Writer: Nichola McAuliffe
Director: Patrick Sandford
Reviewer: Stephen Bates
The fascination of screen and stage writers with all things House of Windsor shows no signs of abating, so there is little surprise in finding that a central figure in Nichola McAuliffe’s new play is our present Queen’s grandmother. Much more surprising is the discovery that the key themes of this account of Queen Mary’s picnic in the woods in the later years of World War II are homophobia and American racism.
McAuliffe herself takes on the role of the haughty Queen, playing her as wiser and kinder than the cold fish the we are used to seeing in historical dramas. She is accompanied by Ernest Thesiger (Peter Straker), a closeted gay actor who had appeared in the film Bride of Frankenstein and Walcott (Kevin Moore), her Jamaican British chauffeur. The conversation in the opening scene gives us a potted history of the first half of the 20th Century, during which the Queen dwells on her regret that she and her husband, King George V, had refused requests to help the Romanovs to escape to exile following the 1917 Russian Revolution.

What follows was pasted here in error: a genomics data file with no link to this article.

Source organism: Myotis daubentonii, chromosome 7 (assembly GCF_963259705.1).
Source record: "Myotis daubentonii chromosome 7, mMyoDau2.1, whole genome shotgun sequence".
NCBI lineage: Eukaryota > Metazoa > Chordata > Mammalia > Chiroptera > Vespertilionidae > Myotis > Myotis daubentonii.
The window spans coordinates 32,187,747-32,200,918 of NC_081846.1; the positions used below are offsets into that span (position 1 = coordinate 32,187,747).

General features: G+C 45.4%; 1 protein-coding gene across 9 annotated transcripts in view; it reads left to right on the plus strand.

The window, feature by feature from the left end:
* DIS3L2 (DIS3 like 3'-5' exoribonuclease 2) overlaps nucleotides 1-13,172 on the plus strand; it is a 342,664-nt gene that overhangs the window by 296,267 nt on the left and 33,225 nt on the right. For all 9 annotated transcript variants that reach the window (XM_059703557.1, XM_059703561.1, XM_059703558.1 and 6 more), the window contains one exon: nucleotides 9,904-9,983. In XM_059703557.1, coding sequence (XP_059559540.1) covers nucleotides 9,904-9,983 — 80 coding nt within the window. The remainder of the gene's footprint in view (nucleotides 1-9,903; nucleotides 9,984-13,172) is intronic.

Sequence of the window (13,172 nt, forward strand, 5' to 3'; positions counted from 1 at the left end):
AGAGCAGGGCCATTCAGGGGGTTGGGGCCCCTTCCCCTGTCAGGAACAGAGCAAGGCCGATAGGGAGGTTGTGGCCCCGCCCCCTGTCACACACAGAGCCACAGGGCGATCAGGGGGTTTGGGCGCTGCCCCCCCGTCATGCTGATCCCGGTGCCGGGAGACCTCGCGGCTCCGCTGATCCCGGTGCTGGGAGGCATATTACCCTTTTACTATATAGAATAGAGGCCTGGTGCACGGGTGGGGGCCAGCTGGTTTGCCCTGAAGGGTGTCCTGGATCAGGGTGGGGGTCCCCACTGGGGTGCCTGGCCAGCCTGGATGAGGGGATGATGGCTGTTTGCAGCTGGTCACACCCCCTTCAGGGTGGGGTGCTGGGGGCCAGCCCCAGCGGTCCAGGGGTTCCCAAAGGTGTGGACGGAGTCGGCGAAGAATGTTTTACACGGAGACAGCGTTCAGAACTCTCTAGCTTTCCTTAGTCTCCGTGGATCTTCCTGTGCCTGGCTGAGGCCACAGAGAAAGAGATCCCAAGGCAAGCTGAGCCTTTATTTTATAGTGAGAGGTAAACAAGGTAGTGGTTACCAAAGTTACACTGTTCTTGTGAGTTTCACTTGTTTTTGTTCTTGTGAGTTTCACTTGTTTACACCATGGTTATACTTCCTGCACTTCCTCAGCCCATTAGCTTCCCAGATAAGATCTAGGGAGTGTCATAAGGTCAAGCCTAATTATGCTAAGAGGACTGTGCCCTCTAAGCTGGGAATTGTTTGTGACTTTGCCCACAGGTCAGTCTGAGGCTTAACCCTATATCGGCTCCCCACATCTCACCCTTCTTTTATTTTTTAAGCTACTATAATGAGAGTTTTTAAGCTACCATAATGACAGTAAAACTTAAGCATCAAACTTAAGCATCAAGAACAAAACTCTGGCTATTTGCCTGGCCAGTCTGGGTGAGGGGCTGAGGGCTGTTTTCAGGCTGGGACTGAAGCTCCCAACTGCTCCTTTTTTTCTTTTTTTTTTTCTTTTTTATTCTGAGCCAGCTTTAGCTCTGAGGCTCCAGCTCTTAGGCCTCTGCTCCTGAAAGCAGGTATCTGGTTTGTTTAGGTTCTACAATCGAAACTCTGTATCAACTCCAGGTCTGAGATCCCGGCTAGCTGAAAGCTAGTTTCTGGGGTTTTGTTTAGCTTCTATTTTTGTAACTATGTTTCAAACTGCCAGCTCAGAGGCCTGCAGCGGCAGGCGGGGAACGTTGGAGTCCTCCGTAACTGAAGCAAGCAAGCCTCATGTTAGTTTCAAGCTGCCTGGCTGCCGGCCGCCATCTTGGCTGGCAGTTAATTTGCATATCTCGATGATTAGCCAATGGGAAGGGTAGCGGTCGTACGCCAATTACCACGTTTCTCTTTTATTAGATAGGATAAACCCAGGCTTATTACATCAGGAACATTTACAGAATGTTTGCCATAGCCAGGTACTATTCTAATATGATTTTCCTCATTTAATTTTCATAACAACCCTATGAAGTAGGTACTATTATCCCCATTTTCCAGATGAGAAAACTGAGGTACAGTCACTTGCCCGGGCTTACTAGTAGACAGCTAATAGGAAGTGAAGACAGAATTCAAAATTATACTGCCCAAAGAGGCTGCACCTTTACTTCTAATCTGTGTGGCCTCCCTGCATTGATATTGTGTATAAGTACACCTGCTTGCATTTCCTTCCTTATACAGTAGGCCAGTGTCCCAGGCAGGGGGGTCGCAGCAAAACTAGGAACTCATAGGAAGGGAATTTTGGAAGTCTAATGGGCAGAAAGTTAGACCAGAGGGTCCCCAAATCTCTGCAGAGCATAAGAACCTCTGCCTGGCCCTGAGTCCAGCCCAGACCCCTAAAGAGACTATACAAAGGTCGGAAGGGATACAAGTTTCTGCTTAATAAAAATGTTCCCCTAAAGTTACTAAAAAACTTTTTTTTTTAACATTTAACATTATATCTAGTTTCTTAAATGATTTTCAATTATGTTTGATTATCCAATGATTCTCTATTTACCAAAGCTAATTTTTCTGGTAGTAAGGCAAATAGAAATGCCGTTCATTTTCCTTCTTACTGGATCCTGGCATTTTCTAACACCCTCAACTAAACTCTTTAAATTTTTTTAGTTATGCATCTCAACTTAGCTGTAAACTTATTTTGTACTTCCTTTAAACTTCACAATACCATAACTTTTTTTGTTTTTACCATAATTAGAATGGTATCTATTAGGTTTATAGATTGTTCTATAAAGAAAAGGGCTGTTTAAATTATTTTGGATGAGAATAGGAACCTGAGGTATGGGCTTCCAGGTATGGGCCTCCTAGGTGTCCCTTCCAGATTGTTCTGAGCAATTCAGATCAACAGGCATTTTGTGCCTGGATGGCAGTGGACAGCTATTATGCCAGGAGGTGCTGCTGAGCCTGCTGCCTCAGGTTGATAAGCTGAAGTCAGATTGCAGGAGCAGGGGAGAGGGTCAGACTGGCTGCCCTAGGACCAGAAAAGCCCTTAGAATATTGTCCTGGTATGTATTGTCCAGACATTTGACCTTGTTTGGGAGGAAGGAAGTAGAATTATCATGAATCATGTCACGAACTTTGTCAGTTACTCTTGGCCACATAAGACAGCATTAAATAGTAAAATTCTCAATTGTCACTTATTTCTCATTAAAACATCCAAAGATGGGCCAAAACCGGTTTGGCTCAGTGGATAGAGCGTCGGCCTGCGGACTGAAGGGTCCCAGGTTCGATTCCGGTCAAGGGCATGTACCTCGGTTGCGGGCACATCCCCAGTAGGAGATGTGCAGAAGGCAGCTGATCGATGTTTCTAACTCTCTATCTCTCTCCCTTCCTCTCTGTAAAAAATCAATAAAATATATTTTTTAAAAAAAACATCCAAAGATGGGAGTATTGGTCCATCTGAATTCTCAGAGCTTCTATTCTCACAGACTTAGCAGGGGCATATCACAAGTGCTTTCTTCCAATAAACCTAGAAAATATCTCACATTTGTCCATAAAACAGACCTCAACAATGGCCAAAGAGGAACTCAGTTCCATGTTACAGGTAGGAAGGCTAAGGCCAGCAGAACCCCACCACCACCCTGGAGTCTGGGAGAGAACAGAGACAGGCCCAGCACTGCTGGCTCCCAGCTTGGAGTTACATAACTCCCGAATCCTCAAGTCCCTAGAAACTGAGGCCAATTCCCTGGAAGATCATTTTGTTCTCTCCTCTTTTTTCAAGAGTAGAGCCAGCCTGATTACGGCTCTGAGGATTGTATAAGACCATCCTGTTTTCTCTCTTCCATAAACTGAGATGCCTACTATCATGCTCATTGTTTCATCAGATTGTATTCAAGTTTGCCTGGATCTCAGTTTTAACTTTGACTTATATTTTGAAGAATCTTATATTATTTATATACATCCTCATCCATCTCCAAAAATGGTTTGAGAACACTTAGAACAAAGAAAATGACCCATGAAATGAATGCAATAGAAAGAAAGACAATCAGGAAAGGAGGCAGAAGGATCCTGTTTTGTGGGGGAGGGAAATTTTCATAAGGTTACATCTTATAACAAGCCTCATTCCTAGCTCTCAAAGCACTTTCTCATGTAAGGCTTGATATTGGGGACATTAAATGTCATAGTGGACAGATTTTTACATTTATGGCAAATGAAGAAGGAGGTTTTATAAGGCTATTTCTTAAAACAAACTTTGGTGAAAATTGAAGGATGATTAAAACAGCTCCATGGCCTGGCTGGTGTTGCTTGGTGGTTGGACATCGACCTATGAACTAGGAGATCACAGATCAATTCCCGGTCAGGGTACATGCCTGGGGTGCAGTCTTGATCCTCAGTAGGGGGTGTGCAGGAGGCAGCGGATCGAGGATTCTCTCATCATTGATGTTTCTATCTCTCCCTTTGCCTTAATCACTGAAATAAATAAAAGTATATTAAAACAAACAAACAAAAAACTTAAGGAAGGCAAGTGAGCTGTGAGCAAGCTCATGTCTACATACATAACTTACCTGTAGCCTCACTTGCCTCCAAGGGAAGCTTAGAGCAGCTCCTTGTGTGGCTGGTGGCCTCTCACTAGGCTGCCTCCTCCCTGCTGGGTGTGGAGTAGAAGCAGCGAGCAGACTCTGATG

When the conversation drifts repeatedly to figures – Wilde, Coward, Mountbatten and the Queen’s own son, the late Duke of Kent – who was thought to have been gay, we get a first hint of the direction in which the play is going. And then, the calm is broken by a young rifle-bearing American soldier, GI Monk (Tok Stephen), who is defecting from the black barracks of a nearby base. Monk educates Her Majesty on the racism that he has to endure both in the military and back home in the Deep South.
This is interesting stuff and well played, but Patrick Sandford’s production has a very old-fashioned feel and the stage design looks makeshift. More significantly, the writer’s aim to give her themes a modern context seem ham-fisted, particularly in an awfully misjudged epilogue which assesses continuing discrimination through to 2018. McAuliffe has enough experience in theatre to know that, if a story is told well enough, audiences can be trusted to work out such things for themselves.
There are no doubts that Revenants has its heart in the right place. In fact, it shows the makings of a very good play, but it is not there yet and both the script and the production need a lot more polishing.
Runs until 27 August 2018 | Image: Contributed